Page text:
The good news was that in the same year, a Greek judge decided this law was a pure case of douchebaggery, and decided to throw it out. This was swiftly followed by the European Union who, in spite of all the stupid laws they make up, believed the law was too much against the idea of trade with other EU nations, as well as putting in place procedures that would go further than the aims intended by it. Gamers could all breathe a sigh of relief.
The only other issue is that the Greek government still wanted to curtail all this illegal gambling, so it kept amending the law in the hopes that was better, submitted it to the EU, only to have it slapped back on their desk. The government has kept doing this up to last year…only for this year’s recession to provide a way back for low-price gaming and gambling machines.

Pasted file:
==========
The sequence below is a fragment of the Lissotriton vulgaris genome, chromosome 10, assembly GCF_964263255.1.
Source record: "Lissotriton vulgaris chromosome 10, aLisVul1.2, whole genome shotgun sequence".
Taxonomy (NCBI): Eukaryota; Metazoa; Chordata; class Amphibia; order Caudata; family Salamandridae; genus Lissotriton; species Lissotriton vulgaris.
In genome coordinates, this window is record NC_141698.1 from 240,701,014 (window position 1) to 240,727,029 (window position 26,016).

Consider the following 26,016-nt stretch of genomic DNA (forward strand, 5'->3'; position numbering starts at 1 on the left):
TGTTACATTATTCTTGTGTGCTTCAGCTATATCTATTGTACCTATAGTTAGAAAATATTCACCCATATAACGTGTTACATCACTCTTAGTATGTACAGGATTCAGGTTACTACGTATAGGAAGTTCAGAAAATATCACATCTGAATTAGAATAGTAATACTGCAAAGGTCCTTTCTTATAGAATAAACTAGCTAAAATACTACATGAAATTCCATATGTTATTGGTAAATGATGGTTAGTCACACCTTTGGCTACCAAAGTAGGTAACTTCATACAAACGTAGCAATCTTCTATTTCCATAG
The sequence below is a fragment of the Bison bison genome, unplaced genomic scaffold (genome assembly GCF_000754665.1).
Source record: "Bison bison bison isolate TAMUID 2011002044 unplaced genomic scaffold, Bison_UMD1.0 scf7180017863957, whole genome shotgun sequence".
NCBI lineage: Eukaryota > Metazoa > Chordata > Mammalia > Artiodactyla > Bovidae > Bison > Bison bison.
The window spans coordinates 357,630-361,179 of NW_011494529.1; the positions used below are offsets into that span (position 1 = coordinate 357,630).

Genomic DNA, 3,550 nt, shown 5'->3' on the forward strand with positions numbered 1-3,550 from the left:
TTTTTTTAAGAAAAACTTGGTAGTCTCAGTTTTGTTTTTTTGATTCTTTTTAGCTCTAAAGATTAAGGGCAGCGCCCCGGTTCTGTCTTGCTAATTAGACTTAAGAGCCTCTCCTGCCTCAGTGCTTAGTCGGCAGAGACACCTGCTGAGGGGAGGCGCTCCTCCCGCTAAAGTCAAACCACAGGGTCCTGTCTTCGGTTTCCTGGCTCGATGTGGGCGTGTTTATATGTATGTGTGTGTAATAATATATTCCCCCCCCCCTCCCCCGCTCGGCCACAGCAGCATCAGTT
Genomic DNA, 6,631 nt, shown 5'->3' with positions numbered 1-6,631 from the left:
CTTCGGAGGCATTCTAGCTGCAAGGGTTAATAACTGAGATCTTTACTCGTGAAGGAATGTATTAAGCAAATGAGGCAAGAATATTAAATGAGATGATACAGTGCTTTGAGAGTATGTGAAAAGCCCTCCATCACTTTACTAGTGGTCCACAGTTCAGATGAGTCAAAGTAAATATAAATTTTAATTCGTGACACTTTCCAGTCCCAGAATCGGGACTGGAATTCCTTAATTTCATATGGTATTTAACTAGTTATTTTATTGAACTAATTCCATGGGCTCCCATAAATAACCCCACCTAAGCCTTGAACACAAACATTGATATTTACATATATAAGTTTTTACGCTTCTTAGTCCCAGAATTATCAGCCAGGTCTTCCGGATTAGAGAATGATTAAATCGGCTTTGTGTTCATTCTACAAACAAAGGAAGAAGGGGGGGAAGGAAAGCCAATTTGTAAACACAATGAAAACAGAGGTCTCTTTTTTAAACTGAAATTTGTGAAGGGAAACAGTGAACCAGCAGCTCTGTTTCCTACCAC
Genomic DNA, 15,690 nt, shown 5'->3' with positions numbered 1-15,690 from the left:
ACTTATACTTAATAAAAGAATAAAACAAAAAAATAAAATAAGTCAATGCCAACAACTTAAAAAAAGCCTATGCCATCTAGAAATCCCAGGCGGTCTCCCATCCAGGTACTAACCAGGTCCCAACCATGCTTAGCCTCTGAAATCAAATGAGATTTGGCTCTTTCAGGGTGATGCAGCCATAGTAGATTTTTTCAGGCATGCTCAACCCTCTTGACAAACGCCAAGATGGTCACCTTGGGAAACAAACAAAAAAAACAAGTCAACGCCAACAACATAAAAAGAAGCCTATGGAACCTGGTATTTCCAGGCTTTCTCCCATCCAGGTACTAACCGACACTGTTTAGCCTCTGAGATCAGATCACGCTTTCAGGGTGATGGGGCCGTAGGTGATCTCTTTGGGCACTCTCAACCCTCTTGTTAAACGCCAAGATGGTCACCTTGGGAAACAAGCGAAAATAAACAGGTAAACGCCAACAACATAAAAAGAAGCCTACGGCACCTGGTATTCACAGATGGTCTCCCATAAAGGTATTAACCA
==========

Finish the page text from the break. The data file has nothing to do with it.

Admit it, it was a messed up situation videogaming could have done without. LAN centres out of business, putting a hobby in jeopardy for several months, eight years of a government striving to stop illegal gambling, only to backtrack and have economic conditions putting well-intentioned plans on hold and wasting valuable administration time….you couldn’t make it up. But it serves as a reminder that when certain laws are introduced, they can have a wide-ranging effect that covers other areas, impacting on freedoms and things we all too often take for granted. This threat was only brief…thank goodness that the Greeks can join in our pastime with the rest of us.